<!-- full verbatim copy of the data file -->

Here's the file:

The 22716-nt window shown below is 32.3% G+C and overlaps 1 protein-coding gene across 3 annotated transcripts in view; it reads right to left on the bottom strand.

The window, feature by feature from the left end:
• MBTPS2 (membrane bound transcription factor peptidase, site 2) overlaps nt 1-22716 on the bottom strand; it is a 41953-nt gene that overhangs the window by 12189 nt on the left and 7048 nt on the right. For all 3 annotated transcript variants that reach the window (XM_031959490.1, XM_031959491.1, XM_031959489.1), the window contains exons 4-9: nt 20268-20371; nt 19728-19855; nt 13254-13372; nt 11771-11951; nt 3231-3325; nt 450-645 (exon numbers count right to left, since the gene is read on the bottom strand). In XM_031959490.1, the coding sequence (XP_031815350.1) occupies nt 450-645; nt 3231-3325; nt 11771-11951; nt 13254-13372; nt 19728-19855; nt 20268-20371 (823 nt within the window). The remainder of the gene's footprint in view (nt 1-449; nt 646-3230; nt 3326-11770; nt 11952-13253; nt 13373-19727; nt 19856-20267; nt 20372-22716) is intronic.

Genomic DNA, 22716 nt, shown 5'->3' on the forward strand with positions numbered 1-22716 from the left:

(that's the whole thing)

The 22716-nt window shown below is 32.3% G+C and overlaps 1 protein-coding gene across 3 annotated transcripts in view; it reads right to left on the bottom strand.

The window, feature by feature from the left end:
• MBTPS2 (membrane bound transcription factor peptidase, site 2) overlaps nt 1-22716 on the bottom strand; it is a 41953-nt gene that overhangs the window by 12189 nt on the left and 7048 nt on the right. For all 3 annotated transcript variants that reach the window (XM_031959490.1, XM_031959491.1, XM_031959489.1), the window contains exons 4-9: nt 20268-20371; nt 19728-19855; nt 13254-13372; nt 11771-11951; nt 3231-3325; nt 450-645 (exon numbers count right to left, since the gene is read on the bottom strand). In XM_031959490.1, the coding sequence (XP_031815350.1) occupies nt 450-645; nt 3231-3325; nt 11771-11951; nt 13254-13372; nt 19728-19855; nt 20268-20371 (823 nt within the window). The remainder of the gene's footprint in view (nt 1-449; nt 646-3230; nt 3326-11770; nt 11952-13253; nt 13373-19727; nt 19856-20267; nt 20372-22716) is intronic.

Genomic DNA, 22716 nt, shown 5'->3' on the forward strand with positions numbered 1-22716 from the left: